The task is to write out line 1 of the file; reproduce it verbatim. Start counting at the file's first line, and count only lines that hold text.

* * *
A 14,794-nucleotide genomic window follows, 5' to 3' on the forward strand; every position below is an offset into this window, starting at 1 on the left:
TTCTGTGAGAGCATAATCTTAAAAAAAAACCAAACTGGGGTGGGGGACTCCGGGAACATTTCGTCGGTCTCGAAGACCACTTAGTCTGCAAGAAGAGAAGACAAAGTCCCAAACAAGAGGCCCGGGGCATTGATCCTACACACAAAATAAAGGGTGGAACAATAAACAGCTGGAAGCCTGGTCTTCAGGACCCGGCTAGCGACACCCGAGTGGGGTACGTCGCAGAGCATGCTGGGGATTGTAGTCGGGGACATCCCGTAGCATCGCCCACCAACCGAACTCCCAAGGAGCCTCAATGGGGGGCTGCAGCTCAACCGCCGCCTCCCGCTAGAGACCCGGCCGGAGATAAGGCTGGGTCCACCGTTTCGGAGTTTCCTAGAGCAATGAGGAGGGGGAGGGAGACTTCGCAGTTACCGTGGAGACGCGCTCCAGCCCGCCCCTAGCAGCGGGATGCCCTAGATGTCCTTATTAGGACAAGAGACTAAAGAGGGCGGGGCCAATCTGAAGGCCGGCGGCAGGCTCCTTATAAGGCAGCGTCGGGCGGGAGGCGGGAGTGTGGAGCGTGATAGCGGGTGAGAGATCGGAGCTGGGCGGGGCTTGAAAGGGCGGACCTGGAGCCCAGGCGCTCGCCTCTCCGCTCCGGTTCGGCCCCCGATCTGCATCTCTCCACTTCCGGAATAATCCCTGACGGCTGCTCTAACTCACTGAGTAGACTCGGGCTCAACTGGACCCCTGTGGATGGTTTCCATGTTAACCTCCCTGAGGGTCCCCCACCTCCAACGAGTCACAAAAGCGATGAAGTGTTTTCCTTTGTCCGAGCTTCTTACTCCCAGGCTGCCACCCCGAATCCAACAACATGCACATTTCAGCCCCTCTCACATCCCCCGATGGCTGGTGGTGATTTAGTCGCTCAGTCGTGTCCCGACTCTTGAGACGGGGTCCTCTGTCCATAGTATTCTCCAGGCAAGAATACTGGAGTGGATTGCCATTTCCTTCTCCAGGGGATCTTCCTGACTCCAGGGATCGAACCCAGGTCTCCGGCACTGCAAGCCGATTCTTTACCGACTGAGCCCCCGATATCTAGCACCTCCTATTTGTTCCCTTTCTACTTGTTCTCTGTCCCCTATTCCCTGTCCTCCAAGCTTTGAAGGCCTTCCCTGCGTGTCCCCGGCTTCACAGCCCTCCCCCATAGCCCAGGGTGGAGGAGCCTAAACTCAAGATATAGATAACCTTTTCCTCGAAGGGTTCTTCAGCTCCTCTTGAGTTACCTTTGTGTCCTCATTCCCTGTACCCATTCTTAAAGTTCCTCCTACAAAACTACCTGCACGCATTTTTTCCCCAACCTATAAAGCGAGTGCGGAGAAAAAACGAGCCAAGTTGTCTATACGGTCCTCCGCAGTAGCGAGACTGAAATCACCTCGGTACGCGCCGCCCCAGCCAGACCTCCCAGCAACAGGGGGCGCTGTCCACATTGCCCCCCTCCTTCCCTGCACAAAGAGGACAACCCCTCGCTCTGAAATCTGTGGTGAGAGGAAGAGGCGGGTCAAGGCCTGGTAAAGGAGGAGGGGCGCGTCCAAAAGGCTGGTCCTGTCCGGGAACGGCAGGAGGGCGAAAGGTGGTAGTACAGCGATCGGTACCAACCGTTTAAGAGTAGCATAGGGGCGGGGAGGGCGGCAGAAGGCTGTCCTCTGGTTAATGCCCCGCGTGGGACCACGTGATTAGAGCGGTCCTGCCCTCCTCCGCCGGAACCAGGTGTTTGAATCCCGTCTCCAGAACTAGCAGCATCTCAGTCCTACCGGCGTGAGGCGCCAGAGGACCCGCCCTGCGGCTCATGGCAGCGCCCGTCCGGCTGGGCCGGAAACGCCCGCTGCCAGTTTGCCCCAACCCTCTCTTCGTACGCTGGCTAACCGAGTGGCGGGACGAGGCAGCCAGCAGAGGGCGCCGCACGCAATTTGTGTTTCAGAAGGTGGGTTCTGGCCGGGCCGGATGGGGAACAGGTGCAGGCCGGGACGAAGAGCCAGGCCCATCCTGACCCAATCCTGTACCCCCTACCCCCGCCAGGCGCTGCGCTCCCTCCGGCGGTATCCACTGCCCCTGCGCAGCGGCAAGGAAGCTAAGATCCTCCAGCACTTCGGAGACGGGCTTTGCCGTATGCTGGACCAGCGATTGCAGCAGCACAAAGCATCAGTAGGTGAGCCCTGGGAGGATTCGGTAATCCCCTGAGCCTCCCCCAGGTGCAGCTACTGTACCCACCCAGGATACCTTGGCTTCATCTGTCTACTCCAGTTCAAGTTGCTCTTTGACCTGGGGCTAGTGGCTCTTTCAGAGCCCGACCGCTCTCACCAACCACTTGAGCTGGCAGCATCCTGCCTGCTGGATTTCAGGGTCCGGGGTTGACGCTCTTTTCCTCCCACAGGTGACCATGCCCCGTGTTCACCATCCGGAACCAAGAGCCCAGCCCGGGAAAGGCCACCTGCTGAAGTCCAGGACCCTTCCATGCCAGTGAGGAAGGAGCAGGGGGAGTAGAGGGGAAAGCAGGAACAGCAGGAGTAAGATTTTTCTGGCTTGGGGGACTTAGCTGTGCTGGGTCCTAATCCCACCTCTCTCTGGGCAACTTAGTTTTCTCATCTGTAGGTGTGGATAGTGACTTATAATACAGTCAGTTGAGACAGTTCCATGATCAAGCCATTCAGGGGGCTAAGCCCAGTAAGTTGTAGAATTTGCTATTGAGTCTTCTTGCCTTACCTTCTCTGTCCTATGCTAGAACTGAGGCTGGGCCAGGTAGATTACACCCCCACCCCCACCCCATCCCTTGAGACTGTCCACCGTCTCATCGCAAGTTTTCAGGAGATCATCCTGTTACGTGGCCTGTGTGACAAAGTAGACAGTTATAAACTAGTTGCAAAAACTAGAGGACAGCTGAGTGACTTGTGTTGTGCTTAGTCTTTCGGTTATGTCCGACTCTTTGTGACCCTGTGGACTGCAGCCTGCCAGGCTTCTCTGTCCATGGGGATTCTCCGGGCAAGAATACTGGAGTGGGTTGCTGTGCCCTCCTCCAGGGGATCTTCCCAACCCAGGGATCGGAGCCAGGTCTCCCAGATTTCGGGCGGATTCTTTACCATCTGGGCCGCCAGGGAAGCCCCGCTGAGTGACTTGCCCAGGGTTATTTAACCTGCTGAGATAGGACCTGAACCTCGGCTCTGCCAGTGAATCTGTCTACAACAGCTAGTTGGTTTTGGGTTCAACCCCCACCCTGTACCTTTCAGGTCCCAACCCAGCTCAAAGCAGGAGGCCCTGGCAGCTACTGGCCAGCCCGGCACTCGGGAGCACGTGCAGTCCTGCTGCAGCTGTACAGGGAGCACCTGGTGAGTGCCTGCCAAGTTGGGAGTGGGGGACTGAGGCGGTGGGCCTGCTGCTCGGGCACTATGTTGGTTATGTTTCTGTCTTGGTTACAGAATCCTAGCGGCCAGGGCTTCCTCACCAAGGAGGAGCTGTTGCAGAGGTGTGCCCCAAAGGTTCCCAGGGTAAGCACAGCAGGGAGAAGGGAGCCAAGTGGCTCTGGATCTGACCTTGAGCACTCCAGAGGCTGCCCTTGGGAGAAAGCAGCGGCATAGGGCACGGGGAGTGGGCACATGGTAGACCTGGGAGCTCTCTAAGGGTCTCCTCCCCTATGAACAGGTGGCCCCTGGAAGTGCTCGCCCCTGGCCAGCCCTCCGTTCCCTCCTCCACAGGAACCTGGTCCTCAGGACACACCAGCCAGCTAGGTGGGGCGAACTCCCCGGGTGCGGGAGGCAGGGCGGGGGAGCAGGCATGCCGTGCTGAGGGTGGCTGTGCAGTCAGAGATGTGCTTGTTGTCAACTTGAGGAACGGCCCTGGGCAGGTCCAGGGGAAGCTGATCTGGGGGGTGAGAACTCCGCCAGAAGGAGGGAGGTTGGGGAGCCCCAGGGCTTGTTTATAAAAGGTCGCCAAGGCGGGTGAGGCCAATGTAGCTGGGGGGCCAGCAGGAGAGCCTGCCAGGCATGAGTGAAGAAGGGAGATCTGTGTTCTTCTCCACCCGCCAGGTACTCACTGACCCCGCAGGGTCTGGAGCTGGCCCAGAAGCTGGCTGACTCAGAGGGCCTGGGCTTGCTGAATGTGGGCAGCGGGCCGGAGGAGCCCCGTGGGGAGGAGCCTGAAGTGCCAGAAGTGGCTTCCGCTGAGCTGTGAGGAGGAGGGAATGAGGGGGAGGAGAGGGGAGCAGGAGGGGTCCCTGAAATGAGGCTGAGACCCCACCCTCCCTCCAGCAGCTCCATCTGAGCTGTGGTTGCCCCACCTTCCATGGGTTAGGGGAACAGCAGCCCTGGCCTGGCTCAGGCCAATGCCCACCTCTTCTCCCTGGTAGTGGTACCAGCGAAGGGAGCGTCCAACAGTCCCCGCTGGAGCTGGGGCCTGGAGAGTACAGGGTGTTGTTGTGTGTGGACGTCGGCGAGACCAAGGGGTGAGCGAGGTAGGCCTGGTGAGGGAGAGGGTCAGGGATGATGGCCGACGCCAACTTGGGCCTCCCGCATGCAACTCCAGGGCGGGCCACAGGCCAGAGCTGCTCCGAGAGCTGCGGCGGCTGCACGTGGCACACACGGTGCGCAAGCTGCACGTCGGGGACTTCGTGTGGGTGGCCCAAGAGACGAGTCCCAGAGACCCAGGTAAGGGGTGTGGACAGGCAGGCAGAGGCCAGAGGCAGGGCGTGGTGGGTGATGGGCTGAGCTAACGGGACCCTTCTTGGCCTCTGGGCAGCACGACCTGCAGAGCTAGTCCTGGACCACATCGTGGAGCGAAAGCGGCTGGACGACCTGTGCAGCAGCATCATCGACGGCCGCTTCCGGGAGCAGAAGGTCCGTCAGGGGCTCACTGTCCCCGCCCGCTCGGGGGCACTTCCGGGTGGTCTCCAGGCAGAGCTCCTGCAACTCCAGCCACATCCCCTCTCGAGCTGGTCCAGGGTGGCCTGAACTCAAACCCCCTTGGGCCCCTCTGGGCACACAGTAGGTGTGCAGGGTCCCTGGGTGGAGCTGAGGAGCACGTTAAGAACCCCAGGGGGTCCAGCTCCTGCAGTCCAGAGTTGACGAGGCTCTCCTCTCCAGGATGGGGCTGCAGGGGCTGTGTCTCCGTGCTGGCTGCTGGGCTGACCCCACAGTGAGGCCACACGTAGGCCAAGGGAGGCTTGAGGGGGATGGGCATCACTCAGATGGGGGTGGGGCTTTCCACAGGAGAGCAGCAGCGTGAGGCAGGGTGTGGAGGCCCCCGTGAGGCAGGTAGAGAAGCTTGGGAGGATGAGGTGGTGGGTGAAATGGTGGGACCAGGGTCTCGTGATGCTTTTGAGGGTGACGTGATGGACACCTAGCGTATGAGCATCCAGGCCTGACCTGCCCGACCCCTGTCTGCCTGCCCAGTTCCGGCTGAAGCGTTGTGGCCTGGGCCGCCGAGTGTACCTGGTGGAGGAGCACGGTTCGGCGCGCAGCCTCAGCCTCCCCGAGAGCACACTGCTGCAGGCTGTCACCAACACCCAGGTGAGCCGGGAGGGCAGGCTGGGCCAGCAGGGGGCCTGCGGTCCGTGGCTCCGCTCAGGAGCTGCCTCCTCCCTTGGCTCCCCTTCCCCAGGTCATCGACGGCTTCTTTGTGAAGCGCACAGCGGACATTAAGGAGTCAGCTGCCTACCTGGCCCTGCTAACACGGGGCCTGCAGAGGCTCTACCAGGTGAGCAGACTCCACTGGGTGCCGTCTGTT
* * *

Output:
A 14,794-nucleotide genomic window follows, 5' to 3' on the forward strand; every position below is an offset into this window, starting at 1 on the left: